The country’s privately owned deposit insurance fund, known as FGC, will manage Sao Paulo-based Cruzeiro do Sul for 180 days, the central bank said in a statement today. Signs of apparent fraud were found in a 1.3 billion-real ($633 million) portfolio owed by the bank, which is being prepared for sale, said the head of FGC, Antonio Carlos Bueno.
Cruzeiro do Sul, Brazil’s 27th-largest lender by assets, “violated financial-system rules” and regulators found “unsubstantiated asset items,” according to the statement.
The bank had been searching for a buyer before today’s announcement, and held talks with Sao Paulo-based Grupo BTG Pactual SA, Bueno said at a press conference. A transaction fell through because the credit portfolio lacked proper documentation, he said, adding that the company has enough liquidity to meet all its obligations, which include 2.8 billion reais in foreign debt.
Cruzeiro do Sul is struggling with tighter funding opportunities, rising competition and slowing loan growth, Moody’s Investors Service said in March when it lowered the bank’s debt rating to B2, five levels below investment grade.
Cruzeiro do Sul said in an e-mailed statement that it couldn’t comment. Paycheck loans, known as consignado in Brazil, represented 96.4 percent of its loan portfolio of 7.58 billion reais at the end of the first quarter.
The central bank said it was the first time regulators had used the temporary intervention program known as Raet since 1995, when they took control of Banco Nacional SA. Bueno said FGC didn’t inject any money into Cruzeiro do Sul.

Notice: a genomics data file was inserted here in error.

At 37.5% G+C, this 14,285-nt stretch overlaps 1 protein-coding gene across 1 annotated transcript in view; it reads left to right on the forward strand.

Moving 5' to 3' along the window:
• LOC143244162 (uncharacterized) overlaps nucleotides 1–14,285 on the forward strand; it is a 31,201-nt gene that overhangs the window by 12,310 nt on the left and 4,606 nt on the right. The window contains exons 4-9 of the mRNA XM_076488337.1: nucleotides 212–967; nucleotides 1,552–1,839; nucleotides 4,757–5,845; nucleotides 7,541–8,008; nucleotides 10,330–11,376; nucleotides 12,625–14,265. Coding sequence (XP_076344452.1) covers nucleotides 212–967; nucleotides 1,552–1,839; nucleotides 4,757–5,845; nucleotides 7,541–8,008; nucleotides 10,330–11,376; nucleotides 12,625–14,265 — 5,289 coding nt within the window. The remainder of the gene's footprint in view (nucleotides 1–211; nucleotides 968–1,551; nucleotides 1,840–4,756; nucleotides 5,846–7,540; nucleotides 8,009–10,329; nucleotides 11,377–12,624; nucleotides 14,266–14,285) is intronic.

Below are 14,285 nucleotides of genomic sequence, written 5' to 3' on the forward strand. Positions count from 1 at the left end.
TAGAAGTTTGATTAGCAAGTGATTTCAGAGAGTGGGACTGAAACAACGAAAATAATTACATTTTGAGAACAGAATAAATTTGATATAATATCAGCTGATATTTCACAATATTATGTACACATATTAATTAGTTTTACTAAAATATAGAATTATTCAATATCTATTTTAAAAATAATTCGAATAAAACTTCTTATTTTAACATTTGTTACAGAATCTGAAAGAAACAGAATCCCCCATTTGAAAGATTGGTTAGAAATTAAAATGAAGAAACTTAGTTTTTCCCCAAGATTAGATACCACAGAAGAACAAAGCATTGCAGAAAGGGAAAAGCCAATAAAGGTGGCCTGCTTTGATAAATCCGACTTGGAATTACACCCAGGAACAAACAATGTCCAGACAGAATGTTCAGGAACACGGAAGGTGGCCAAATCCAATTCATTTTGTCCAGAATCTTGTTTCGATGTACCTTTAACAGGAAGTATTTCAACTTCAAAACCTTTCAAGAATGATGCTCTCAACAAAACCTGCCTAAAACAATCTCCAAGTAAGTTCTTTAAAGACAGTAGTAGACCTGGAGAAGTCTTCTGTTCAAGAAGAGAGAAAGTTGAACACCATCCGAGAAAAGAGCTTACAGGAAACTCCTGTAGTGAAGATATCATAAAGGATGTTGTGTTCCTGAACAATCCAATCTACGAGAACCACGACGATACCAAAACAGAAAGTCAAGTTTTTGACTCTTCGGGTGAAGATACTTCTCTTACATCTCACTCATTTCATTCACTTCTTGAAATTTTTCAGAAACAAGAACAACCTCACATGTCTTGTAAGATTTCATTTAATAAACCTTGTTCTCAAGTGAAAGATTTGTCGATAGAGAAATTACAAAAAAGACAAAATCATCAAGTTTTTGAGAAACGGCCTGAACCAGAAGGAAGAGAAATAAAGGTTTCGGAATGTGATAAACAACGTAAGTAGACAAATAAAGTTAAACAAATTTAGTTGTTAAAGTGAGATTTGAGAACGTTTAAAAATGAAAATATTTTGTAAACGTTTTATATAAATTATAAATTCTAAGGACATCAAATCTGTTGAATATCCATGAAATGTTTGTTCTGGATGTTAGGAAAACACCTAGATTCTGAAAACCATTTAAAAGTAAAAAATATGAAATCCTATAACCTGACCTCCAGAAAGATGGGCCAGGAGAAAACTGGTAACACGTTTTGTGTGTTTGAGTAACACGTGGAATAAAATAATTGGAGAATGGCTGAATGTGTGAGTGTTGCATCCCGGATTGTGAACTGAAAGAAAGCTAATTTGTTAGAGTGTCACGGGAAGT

FGC bailed out Banco Panamericano in November 2010 with 3.8 billion reais amid a fraud investigation by the central bank. BTG Pactual bought about 50 percent of Panamericano from Silvio Santos, the bank’s former controlling shareholder, in January 2011. Panamericano said a month later that losses related to “accounting distortions” had reached 4.3 billion reais.
The intervention announced today “means the central bank will seek to find a possible buyer for Cruzeiro do Sul while FGC manages the bank,” Ricardo Rocha, a professor of finance at Insper business school in Sao Paulo, said in a telephone interview. “The central bank is trying to avoid liquidating the bank.”
Cruzeiro do Sul fell 45 percent this year through yesterday in Sao Paulo trading, compared with a decline of 5.6 percent for the benchmark Bovespa stock index. BM&FBovespa SA, which operates the Sao Paulo stock exchange, suspended trading on the bank’s shares, and Bueno said they won’t trade again until the end of an audit that may take 60 to 90 days to complete.
Cruzeiro do Sul ended the first quarter with 12 billion reais in assets, up from 11.5 billion reais in December and 9.68 billion reais a year earlier, data from the central bank show. Its assets represent 0.22 percent of Brazil’s total.
The central bank’s intervention, which will seek to “correct operational procedures,” also applies to other units of Cruzeiro do Sul, including the securitization firm Cruzeiro do Sul SA Cia. Securitizadora de Creditos Financeiros and brokerage Cruzeiro do Sul DTVM.
The company said in March that it planned to pay off $175 million in dollar bonds maturing in September by selling asset- backed securities to FGC.
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